Kim Jong-Un And I Fell In Love
- Author: Rogelio Becker Sep 30, 2018,
Sep 30, 2018, 22:45
The North Korean foreign minister, Ri Yong-ho, said on Saturday his nation would never abandon its nuclear weapons if it could not trust the US.
"Without any trust in the United States, there will be no confidence in our national security, and under such circumstances, there is no way we will unilaterally disarm ourselves first", the minister said.
He said that North Korea had taken "significant goodwill measures" in the past year, such as stopping nuclear and missiles tests, dismantling the nuclear test site and pledging not to proliferate nuclear weapons and nuclear technology.
The two leaders issued a vaguely worded joint statement following their summit in Singapore in June pledging to work towards "denuclearization of the Korean peninsula".
"It is our position that denuclearization of the Korean Peninsula should also be realized along with building a peace regime under the principle of simultaneous actions, step by step, starting with what we can do and giving priority to trust-building", he added.
Mr Trump meanwhile has said he expects to have a second summit with Mr Kim in the "not too distant future". Pyongyang demands the removal of the 28,500 US troops stationed in the South to deter North Korean military adventurism.
"We are well into a diplomatic process, and we hope - indeed, we want - to see this through to a successful end", Pompeo said this past week. "However, it is only possible if the U.S. secures our sufficient trust towards the USA".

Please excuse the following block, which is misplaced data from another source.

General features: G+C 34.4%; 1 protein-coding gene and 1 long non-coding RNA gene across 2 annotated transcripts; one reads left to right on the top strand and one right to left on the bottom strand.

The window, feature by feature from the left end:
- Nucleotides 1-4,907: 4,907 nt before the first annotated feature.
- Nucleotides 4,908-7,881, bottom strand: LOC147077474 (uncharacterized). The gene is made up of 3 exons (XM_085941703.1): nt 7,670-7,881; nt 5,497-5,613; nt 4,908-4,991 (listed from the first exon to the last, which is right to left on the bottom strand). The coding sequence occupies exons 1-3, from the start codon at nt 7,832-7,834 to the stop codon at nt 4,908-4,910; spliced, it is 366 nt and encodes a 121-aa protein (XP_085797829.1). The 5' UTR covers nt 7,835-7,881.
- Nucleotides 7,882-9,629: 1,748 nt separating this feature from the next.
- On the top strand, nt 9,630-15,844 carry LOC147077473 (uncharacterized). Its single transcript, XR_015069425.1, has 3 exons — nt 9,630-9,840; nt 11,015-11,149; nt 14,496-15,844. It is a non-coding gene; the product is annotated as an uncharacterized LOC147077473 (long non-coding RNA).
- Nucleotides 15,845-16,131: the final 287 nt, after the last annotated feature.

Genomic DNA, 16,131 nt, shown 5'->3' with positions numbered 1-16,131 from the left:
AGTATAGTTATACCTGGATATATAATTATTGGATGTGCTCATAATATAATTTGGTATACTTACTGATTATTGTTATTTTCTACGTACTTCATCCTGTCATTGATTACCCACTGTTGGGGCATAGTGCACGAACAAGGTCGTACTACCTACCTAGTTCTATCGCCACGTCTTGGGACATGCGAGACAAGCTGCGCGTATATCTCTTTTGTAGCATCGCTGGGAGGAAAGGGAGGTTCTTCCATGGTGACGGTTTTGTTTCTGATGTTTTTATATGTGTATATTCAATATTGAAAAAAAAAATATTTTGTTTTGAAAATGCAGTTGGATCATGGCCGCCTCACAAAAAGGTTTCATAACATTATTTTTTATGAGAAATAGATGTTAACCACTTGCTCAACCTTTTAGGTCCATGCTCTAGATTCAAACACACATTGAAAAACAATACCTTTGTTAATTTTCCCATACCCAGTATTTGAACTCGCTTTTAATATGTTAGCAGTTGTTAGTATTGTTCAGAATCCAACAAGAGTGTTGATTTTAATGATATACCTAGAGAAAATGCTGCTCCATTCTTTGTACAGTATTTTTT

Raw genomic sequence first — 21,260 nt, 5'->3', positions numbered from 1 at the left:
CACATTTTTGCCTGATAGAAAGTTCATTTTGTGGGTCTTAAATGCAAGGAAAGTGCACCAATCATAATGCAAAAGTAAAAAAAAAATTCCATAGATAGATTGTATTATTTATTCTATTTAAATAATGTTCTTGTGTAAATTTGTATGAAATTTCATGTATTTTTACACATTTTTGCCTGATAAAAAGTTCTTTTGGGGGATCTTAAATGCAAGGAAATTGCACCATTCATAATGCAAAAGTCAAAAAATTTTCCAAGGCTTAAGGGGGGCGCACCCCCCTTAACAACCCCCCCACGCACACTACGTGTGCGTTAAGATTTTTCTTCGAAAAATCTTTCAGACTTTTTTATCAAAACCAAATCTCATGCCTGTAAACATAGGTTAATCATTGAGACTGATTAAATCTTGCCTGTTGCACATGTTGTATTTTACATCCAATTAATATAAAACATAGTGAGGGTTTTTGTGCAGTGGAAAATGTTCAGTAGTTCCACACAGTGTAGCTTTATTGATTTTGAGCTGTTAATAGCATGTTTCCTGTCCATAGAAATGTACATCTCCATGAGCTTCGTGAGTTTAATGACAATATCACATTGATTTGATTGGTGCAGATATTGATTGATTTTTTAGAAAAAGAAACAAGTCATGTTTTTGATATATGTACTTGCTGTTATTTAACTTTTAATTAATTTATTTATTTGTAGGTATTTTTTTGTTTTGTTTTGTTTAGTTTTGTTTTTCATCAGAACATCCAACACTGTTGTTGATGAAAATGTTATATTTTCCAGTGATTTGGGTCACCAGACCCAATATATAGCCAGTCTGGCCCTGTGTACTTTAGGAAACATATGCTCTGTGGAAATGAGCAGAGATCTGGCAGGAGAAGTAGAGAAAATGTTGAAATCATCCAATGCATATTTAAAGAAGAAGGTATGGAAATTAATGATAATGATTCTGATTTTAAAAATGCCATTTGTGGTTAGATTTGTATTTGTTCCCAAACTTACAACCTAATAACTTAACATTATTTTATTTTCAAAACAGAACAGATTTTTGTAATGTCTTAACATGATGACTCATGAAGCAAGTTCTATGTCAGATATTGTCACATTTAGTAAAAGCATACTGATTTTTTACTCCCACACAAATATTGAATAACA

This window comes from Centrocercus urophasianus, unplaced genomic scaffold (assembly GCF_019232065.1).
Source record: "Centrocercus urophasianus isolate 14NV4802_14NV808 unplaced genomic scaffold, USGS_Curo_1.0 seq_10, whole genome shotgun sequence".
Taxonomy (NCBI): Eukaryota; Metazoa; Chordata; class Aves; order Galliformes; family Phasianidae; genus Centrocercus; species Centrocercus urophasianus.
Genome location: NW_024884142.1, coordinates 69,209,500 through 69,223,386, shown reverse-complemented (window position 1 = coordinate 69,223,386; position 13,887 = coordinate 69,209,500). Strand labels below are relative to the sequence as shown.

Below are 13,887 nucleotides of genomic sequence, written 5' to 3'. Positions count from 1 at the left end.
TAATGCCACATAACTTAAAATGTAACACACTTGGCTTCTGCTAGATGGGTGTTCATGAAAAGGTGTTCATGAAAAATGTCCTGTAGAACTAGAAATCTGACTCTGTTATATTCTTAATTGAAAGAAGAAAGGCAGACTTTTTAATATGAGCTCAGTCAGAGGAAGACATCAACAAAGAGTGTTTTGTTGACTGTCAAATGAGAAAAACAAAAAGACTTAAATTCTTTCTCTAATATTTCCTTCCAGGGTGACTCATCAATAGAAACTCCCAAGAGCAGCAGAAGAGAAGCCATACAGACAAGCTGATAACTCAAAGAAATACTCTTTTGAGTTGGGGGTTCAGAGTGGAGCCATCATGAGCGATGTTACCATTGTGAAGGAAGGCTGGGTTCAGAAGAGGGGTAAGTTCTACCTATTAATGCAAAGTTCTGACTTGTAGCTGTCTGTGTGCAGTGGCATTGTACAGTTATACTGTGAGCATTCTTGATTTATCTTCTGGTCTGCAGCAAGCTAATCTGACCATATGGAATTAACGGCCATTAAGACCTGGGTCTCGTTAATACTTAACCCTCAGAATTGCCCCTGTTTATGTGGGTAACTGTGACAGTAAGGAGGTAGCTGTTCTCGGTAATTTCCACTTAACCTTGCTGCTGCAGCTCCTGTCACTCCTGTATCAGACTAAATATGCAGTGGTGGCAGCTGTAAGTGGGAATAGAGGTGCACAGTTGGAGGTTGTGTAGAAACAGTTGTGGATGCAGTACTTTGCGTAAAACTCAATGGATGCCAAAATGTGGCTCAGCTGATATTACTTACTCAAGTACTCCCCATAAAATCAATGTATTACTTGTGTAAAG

But the Trump Administration has said that sanctions should stay in place until North Korea denuclearises.
Sanctions were directly referenced by Ri as a barrier to bilateral progress and as an example of US efforts to coerce the DPRK.
"We must not forget what's brought us this far: the historic global pressure campaign that this council has made possible through the sanctions that it imposed", Pompeo said.
Earlier this month, the leaders of the two countries met in Pyongyang for talks that centred on the stalled denuclearisation negotiations.
This November 29, 2017, image provided by the North Korean government on Thursday, November 30, 2017, shows North Korean leader Kim Jong Un, third from left, and what the North Korean government calls the Hwasong-15 intercontinental ballistic missile, in North Korea. But throughout his time at the United Nations this past week, Pompeo emphasized that continued sanctions would be part of the Americans' approach.
This was decidedly so during an exchange of threats between Washington and Pyongyang that accompanied a run of increasingly powerful weapons tests previous year that put the North on the brink of its claim to be a full-fledged nuclear power, and had some fearing war.
Nevertheless, Trump cheered his summit, claiming that North Korea "no longer" posed a nuclear threat. "But now we're at the dawn of a new day".
His comments come as US.
Mr Park said tighter border controls between North Korea and China and higher rates charged by people smugglers were key factors.